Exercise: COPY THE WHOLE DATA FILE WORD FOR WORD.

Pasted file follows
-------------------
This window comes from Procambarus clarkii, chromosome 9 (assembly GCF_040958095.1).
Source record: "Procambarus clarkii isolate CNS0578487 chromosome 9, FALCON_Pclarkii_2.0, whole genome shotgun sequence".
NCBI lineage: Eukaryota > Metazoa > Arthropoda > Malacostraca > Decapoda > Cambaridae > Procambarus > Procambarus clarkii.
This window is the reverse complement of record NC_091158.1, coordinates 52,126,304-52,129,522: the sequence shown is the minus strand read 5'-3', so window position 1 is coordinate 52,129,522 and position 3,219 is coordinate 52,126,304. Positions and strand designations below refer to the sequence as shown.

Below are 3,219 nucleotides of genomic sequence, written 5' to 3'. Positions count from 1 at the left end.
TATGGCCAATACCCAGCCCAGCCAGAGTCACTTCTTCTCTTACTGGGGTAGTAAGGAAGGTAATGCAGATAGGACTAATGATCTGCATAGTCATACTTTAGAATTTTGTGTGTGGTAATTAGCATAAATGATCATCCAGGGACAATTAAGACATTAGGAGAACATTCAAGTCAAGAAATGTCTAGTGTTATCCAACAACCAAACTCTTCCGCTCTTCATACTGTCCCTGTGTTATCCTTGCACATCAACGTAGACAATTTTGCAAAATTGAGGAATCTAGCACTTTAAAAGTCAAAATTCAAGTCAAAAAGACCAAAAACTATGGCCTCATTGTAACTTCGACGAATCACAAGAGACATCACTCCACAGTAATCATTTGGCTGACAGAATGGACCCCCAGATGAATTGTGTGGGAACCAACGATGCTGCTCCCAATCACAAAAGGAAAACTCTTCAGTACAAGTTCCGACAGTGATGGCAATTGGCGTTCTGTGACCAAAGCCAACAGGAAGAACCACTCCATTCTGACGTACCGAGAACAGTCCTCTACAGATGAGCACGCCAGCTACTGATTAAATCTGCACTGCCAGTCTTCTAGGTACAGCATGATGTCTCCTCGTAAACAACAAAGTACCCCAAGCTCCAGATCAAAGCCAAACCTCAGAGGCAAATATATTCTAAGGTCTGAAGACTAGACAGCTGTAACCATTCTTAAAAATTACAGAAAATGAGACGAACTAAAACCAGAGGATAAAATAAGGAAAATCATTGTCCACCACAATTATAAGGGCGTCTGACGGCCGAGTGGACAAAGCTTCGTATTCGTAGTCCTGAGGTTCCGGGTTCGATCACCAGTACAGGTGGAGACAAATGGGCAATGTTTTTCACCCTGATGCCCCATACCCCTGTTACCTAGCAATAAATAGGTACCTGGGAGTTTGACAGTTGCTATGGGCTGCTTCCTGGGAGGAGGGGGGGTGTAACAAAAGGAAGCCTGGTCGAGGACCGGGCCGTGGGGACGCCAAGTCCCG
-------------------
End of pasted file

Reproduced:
This window comes from Procambarus clarkii, chromosome 9 (assembly GCF_040958095.1).
Source record: "Procambarus clarkii isolate CNS0578487 chromosome 9, FALCON_Pclarkii_2.0, whole genome shotgun sequence".
NCBI lineage: Eukaryota > Metazoa > Arthropoda > Malacostraca > Decapoda > Cambaridae > Procambarus > Procambarus clarkii.
This window is the reverse complement of record NC_091158.1, coordinates 52,126,304-52,129,522: the sequence shown is the minus strand read 5'-3', so window position 1 is coordinate 52,129,522 and position 3,219 is coordinate 52,126,304. Positions and strand designations below refer to the sequence as shown.

Below are 3,219 nucleotides of genomic sequence, written 5' to 3'. Positions count from 1 at the left end.
TATGGCCAATACCCAGCCCAGCCAGAGTCACTTCTTCTCTTACTGGGGTAGTAAGGAAGGTAATGCAGATAGGACTAATGATCTGCATAGTCATACTTTAGAATTTTGTGTGTGGTAATTAGCATAAATGATCATCCAGGGACAATTAAGACATTAGGAGAACATTCAAGTCAAGAAATGTCTAGTGTTATCCAACAACCAAACTCTTCCGCTCTTCATACTGTCCCTGTGTTATCCTTGCACATCAACGTAGACAATTTTGCAAAATTGAGGAATCTAGCACTTTAAAAGTCAAAATTCAAGTCAAAAAGACCAAAAACTATGGCCTCATTGTAACTTCGACGAATCACAAGAGACATCACTCCACAGTAATCATTTGGCTGACAGAATGGACCCCCAGATGAATTGTGTGGGAACCAACGATGCTGCTCCCAATCACAAAAGGAAAACTCTTCAGTACAAGTTCCGACAGTGATGGCAATTGGCGTTCTGTGACCAAAGCCAACAGGAAGAACCACTCCATTCTGACGTACCGAGAACAGTCCTCTACAGATGAGCACGCCAGCTACTGATTAAATCTGCACTGCCAGTCTTCTAGGTACAGCATGATGTCTCCTCGTAAACAACAAAGTACCCCAAGCTCCAGATCAAAGCCAAACCTCAGAGGCAAATATATTCTAAGGTCTGAAGACTAGACAGCTGTAACCATTCTTAAAAATTACAGAAAATGAGACGAACTAAAACCAGAGGATAAAATAAGGAAAATCATTGTCCACCACAATTATAAGGGCGTCTGACGGCCGAGTGGACAAAGCTTCGTATTCGTAGTCCTGAGGTTCCGGGTTCGATCACCAGTACAGGTGGAGACAAATGGGCAATGTTTTTCACCCTGATGCCCCATACCCCTGTTACCTAGCAATAAATAGGTACCTGGGAGTTTGACAGTTGCTATGGGCTGCTTCCTGGGAGGAGGGGGGGTGTAACAAAAGGAAGCCTGGTCGAGGACCGGGCCGTGGGGACGCCAAGTCCCG